Hollister sat with Wayne Masters of The Deer Lick Guide Service and Joyner, past president of the NYS chapter of National Wild Turkey Federation and author of turkey-hunting stories.

Masters began with an assurance that this early warm weather should not affect late-season spring turkey hunting. Earlier brush and tree foliage could allow hunters greater approaches to birds in trees and on the ground.

Joyner noted that turkey populations are down slightly, but nice numbers are still out there and successful hunts depend much on finding good food sources. Hollister stressed getting an early start each morning.

"Try to be out there at least 45 minutes before legal shooting," he said. "Hold off on calls until later."

Both Masters and Joyner like to get off calls early. "I want to be the first hen to call each morning," Masters said. Joyner agreed. But all three concurred that the best call is the soft call.

"Too many turkey hunters call like they're at an outdoors show," Joyner said, a reference to the strident screams constantly heard from demo guys manning booths indoors at these shows. When outdoors, the slightest clucks and purrs often draw bearded birds far better than bellowing. Masters suggested, "Sometimes when you're working a 'hung up' bird, the best thing to do is stop calling and make sounds like a hen flapping its wings."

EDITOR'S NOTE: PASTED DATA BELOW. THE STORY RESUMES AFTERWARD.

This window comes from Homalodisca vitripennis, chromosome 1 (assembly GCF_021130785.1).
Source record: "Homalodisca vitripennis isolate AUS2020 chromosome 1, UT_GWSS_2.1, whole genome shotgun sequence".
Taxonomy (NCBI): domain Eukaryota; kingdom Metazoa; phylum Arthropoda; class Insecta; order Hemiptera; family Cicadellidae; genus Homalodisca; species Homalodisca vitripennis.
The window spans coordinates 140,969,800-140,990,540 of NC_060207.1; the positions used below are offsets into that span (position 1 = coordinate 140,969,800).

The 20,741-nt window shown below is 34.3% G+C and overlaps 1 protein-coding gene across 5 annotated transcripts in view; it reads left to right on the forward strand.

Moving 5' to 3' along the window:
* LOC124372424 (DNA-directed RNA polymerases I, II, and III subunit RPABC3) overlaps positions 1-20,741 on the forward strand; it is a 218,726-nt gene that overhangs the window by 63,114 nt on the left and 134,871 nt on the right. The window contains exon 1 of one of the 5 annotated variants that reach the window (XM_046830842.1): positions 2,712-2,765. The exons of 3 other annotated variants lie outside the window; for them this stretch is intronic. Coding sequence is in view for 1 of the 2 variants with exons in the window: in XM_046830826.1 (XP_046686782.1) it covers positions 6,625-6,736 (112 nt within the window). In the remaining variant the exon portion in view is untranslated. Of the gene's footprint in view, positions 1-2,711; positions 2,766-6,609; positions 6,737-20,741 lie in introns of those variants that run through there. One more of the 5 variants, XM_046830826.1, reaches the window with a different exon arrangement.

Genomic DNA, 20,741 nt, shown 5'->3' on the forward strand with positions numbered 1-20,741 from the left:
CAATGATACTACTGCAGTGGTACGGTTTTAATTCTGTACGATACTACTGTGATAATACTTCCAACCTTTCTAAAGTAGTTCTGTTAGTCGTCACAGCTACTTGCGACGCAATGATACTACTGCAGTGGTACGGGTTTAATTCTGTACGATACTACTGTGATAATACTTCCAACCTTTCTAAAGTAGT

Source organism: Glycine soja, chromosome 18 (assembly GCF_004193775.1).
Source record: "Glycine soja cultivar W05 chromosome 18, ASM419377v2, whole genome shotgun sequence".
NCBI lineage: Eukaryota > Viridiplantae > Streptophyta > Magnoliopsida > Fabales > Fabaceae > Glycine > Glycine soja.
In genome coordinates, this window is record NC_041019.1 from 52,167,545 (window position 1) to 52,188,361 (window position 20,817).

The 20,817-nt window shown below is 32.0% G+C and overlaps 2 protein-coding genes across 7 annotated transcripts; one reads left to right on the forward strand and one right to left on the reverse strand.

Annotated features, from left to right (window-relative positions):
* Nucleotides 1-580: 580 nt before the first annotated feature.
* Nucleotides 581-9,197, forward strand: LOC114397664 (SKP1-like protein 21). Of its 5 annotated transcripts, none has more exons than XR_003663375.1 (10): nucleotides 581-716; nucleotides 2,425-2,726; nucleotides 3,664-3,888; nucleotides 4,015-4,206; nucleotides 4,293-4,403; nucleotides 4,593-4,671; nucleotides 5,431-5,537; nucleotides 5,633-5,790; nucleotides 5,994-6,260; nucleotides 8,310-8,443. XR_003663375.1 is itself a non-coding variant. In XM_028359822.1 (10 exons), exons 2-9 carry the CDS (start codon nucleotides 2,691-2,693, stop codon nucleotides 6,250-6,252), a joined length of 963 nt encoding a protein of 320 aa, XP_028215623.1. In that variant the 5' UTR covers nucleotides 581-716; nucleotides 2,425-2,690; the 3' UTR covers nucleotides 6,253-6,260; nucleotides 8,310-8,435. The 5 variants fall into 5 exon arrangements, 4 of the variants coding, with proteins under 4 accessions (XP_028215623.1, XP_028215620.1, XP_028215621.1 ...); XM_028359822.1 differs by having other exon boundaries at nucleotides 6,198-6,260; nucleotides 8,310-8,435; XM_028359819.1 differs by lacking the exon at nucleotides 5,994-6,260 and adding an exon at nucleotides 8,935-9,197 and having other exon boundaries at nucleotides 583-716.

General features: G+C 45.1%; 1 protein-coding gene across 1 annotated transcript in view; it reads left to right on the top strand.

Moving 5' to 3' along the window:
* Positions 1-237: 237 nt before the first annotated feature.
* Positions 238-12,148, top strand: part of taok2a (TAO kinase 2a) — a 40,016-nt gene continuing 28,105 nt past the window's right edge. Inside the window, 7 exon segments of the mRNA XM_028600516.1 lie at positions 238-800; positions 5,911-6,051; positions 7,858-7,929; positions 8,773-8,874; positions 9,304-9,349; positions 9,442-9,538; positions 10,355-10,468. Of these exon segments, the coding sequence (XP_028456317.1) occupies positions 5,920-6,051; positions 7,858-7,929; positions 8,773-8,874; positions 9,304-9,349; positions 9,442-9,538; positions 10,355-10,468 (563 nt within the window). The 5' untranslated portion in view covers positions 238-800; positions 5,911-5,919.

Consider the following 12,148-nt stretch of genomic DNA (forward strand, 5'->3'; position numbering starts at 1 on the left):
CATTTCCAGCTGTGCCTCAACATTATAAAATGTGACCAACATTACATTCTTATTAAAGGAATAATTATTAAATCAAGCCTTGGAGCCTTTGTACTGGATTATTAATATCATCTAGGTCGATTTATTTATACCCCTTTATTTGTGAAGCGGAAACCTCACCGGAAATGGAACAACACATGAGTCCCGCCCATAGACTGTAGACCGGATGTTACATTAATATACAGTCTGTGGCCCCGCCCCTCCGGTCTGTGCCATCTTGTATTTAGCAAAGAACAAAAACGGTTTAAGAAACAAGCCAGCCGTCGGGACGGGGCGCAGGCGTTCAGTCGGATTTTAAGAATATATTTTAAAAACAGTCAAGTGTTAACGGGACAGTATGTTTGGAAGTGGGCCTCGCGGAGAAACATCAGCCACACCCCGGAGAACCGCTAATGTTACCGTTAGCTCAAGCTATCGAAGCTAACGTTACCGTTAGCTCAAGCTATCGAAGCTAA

Hollister uses the same tactic, noting, "Patience and persistence beats good calling."

When Kelly asked all three to summarize the top three recommendations for a successful turkey hunt, the consensus was immediate: 1. Pattern your gun to know how it hits at distances and spreads shot shells. 2. Scout and know where hunt-worthy birds live and move. 3. Call sparingly.


Spring hunt hours

Hunters in New York and Pennsylvania can hunt spring turkeys until May 31 in both states. The season started May 1 and daily hunts begin a half hour before sunrise. That start time prevails in both states; however, Pennsylvania officials have adopted an all-day hunt during the second half of the spring season, ending at sunset. That day-long extension begins for Keystone State hunters Monday.

The Pennsylvania Game Commission has seen no negative effects on hen nesting later in the month. PGC officials point out that of the 49 states that conduct turkey seasons, 34 have all-day hunting for all or part of the season, including Maryland, Ohio and Virginia. Hunters in New York State are mulling proposing a change to open afternoon turkey hunting during all or part of the spring season.


Elma man bags bird

Elma hunter Wally Koperski, 76, did not get out well before sunrise on the May 1 opening morning. "It was raining and I decided to wait until it stopped," Koperski said of his hunt at Whitesville.

Just after 9 a.m. he headed out, made a light call and downed a 20-pound tom 10 minutes after setting up. He looks forward to the rest of turkey season, but his main focus is setting up for Lake Erie perch and walleye outings.